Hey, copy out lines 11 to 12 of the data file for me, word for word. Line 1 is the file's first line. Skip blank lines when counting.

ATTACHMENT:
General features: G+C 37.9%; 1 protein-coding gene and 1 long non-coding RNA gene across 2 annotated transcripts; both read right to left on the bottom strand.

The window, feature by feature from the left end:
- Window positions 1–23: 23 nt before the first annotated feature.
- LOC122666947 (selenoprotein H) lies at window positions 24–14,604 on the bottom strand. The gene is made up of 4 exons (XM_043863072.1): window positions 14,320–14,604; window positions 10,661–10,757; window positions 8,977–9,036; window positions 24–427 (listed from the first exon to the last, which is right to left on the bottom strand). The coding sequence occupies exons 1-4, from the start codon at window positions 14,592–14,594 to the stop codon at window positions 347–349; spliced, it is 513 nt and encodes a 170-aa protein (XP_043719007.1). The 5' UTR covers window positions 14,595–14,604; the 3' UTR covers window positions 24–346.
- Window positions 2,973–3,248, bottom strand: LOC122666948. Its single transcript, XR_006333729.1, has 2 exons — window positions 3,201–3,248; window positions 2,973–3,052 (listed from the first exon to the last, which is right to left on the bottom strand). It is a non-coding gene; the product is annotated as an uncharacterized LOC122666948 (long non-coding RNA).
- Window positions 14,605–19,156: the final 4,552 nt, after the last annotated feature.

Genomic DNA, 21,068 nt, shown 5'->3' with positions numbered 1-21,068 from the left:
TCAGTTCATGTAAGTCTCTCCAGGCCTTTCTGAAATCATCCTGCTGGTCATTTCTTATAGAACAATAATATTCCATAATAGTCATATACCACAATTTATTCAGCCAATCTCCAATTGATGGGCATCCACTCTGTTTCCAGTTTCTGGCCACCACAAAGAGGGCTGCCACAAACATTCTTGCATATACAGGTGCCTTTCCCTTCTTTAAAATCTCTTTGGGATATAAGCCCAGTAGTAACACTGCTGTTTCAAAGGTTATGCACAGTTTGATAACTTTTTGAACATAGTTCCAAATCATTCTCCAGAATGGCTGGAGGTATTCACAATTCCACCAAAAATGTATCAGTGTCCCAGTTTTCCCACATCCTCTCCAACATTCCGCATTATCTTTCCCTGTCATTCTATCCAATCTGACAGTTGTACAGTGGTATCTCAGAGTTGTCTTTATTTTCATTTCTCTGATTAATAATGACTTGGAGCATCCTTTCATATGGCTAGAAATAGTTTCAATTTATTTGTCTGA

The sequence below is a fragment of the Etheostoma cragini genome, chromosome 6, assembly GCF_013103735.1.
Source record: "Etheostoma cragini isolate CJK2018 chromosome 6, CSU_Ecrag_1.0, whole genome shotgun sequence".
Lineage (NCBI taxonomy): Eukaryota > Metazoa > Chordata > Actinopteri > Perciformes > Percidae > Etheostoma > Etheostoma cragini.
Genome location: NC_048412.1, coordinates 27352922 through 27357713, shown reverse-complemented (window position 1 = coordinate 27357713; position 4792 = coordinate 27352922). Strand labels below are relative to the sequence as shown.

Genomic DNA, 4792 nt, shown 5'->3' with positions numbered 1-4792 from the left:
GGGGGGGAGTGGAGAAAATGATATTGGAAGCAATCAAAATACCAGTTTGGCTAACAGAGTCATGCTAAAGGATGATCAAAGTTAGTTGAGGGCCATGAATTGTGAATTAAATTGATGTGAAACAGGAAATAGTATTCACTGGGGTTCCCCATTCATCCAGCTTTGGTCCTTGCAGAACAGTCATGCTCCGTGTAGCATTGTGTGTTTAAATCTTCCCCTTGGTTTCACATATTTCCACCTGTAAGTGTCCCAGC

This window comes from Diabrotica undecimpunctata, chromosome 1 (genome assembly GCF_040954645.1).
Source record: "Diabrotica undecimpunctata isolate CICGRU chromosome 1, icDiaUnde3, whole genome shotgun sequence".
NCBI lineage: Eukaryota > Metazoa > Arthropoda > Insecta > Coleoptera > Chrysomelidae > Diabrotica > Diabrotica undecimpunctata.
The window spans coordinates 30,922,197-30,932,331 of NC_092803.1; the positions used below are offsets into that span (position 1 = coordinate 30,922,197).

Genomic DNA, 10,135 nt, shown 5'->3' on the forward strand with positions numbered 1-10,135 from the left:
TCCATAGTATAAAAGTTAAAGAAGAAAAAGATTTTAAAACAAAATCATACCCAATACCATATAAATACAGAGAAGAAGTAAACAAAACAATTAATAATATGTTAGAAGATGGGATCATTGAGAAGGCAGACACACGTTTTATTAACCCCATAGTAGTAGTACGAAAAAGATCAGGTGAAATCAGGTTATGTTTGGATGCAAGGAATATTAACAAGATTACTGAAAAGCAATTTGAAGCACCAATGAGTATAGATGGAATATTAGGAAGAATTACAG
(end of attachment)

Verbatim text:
Lineage (NCBI taxonomy): Eukaryota > Metazoa > Chordata > Actinopteri > Perciformes > Percidae > Etheostoma > Etheostoma cragini.
Genome location: NC_048412.1, coordinates 27352922 through 27357713, shown reverse-complemented (window position 1 = coordinate 27357713; position 4792 = coordinate 27352922). Strand labels below are relative to the sequence as shown.